At the beginning, it was like unlearning the idea that I had to change myself and discovering instead that I could just be myself on the page. That took a while. Throughout the process, it was more like finding my own voice, which to me always felt like such a frustrating concept because what does it mean to find your voice?
I did go back and forth with my agent. My agent demanded a lot of me to flesh out the book proposal. That took a year–which is a long amount of time–because it took me a long time to figure out what his expectations were and what he wanted out of me.
I say that so I can normalize bumps in the road. There were times when I was completely demoralized. There was a point where I thought, “We’re about to sell it to publishers”, and my agent was like, “No, you have to start over.” There’s going to be lows if you write a book. There’s going to be times when you question yourself, there’s going to be times when you wonder if you could actually do it.
I say that to inoculate you because having those thoughts and having those lows doesn’t mean that you can’t do it. It doesn’t mean that you shouldn’t continue. If you’re really struggling, figure out why and the path forward. What would be helpful?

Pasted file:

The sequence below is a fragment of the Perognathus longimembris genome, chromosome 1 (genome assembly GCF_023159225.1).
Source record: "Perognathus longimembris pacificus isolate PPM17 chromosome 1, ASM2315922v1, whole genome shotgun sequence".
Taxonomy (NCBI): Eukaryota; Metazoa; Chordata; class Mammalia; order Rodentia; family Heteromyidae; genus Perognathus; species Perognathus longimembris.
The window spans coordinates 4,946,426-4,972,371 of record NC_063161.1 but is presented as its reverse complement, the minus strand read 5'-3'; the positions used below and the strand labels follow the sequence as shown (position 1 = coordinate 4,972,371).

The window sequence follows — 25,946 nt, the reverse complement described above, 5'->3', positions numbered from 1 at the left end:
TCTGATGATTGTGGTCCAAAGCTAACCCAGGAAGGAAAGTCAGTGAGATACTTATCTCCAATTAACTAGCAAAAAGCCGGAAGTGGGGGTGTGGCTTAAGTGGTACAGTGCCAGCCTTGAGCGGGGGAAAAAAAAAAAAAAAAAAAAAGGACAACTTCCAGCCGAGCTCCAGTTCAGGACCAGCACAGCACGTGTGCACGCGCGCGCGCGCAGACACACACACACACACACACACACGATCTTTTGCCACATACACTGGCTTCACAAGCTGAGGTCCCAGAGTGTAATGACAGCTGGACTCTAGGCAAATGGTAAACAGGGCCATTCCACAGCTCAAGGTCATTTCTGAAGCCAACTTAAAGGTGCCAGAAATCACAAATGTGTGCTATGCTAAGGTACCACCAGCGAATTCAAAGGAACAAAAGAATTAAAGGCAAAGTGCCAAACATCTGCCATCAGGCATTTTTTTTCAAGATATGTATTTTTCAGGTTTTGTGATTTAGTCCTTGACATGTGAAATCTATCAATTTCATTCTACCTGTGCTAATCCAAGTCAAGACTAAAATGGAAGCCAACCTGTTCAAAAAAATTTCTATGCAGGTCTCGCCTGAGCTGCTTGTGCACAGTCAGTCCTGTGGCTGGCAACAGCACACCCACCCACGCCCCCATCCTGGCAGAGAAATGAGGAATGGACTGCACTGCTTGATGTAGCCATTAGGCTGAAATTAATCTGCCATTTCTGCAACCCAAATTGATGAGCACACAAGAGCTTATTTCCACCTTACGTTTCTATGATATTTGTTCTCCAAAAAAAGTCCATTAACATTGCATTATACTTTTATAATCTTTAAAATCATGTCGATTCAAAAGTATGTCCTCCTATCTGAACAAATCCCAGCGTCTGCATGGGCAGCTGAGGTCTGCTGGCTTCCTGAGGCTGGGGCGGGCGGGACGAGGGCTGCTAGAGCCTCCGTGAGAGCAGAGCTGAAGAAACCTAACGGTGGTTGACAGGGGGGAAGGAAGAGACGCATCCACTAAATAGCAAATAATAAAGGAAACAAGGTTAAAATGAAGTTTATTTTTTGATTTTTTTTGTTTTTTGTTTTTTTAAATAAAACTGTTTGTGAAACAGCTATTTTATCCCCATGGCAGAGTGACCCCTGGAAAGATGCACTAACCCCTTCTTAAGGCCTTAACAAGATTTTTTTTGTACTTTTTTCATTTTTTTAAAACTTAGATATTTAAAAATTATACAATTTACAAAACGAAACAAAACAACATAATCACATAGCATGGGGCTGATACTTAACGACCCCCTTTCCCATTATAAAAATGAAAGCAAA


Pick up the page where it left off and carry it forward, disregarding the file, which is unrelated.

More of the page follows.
For me, improving was reading good stuff and analyzing what makes it good, what structure they use, what techniques they use. That’s what I think a lot of people miss. They’re just thinking, “I’m going to turn my speaking into writing.” But writing is also an art form. You have to learn how to write, which I know sounds overwhelming.
It’s the hardest thing I’ve ever done. I wrote a dissertation. Each chapter was a dissertation. I read hundreds and hundreds of articles.
It’s like you’re being introduced to a table full of clay and you have to pick all the right pieces to mold it into something beautiful. There’s so much time you’re going to spend sifting through information that you’re not actually going to use and that’s not a waste of time. That’s just part of the process.